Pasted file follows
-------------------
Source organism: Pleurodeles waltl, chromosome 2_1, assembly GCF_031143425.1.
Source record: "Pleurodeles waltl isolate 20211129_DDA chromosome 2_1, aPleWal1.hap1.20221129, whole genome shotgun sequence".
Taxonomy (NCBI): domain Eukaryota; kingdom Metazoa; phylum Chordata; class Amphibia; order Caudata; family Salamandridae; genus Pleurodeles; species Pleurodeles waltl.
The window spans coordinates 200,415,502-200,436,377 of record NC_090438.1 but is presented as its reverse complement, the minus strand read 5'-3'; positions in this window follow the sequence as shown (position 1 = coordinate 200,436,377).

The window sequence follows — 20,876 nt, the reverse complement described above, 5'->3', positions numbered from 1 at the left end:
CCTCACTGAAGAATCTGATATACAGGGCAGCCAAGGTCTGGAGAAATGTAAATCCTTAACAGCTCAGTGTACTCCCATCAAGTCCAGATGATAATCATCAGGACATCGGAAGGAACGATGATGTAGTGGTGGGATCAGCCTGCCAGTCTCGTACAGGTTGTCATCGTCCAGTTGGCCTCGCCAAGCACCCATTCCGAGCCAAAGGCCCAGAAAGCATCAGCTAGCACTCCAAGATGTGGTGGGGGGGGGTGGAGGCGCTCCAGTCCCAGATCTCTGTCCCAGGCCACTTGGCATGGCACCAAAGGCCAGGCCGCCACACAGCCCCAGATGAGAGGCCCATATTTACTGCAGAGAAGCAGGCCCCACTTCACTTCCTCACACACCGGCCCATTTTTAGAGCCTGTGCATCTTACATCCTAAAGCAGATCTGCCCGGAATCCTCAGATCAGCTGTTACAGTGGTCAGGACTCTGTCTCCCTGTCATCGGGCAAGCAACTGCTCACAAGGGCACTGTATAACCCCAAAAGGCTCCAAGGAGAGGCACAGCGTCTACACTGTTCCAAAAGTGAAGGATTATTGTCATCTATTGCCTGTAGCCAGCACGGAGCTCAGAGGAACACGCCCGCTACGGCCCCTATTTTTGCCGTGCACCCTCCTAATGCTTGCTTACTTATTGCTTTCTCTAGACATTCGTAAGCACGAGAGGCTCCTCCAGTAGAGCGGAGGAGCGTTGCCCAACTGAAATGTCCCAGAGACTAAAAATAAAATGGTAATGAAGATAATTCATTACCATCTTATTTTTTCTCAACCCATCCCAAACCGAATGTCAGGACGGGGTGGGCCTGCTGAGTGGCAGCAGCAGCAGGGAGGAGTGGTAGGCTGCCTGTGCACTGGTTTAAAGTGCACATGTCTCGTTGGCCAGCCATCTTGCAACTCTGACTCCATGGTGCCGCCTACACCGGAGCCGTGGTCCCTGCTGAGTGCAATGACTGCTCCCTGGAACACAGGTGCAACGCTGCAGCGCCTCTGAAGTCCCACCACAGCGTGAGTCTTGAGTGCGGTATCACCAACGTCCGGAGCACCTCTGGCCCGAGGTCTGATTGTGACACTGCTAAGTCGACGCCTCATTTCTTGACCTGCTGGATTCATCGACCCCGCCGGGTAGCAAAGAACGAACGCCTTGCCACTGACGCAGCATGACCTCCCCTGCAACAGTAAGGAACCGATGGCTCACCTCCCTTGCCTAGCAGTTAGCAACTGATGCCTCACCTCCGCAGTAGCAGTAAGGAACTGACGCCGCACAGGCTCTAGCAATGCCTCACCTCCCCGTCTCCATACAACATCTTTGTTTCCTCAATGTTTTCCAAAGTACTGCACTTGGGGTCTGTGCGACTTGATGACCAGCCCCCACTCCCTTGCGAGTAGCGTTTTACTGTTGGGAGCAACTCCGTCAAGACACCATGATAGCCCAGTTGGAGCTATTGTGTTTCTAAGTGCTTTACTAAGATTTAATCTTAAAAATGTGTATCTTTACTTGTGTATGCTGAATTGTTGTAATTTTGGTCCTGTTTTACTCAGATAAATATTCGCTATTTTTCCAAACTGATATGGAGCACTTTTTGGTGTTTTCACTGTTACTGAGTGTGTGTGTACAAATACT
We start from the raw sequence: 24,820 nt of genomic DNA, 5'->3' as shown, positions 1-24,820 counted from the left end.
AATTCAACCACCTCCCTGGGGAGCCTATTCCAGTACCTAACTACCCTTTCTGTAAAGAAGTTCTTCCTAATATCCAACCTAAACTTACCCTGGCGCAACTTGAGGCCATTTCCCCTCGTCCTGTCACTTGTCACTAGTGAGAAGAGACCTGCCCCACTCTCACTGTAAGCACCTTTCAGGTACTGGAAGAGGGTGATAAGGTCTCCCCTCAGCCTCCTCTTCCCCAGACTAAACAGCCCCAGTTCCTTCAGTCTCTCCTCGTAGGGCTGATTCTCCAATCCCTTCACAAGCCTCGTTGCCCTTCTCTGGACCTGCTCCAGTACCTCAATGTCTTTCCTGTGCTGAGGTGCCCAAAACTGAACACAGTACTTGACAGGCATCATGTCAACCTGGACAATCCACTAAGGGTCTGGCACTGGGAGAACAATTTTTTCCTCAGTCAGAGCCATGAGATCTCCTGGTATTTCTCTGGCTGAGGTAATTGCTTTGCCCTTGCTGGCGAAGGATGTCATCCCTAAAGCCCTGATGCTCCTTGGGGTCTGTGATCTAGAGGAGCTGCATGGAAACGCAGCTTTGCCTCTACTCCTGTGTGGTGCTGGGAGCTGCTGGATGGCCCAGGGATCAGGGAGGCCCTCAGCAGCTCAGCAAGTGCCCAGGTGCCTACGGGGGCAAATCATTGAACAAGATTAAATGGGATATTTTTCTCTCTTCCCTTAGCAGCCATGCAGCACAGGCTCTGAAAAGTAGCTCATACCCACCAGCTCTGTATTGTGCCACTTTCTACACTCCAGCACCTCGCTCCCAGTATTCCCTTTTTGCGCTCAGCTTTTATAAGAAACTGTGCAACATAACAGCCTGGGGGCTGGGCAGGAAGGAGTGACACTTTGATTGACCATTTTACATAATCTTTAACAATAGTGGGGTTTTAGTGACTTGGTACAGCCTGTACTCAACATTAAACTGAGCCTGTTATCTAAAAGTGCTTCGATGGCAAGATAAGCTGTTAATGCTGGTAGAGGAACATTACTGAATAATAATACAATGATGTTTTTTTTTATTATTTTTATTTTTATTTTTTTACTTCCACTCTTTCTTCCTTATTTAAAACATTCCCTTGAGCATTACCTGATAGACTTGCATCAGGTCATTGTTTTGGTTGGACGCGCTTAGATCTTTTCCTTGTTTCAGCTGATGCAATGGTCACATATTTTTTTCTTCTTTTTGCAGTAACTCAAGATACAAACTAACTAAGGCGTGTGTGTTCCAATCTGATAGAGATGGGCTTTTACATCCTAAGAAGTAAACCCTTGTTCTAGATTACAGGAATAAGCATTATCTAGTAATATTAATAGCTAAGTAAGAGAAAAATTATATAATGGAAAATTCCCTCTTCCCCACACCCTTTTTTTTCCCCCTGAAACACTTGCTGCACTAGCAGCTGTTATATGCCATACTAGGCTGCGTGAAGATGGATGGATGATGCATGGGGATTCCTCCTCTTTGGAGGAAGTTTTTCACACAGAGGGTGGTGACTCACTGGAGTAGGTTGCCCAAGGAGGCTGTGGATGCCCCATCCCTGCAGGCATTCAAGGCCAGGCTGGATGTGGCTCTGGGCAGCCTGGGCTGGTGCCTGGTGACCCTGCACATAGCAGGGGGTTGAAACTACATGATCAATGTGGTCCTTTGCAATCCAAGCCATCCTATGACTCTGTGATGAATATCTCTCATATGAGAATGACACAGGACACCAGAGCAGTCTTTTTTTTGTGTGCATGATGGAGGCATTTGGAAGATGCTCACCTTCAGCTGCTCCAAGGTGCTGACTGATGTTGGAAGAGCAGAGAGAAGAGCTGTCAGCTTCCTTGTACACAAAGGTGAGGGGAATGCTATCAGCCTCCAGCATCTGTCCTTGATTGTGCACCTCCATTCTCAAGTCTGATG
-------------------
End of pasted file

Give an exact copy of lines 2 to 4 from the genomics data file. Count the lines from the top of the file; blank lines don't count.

Source record: "Pleurodeles waltl isolate 20211129_DDA chromosome 2_1, aPleWal1.hap1.20221129, whole genome shotgun sequence".
Taxonomy (NCBI): domain Eukaryota; kingdom Metazoa; phylum Chordata; class Amphibia; order Caudata; family Salamandridae; genus Pleurodeles; species Pleurodeles waltl.
The window spans coordinates 200,415,502-200,436,377 of record NC_090438.1 but is presented as its reverse complement, the minus strand read 5'-3'; positions in this window follow the sequence as shown (position 1 = coordinate 200,436,377).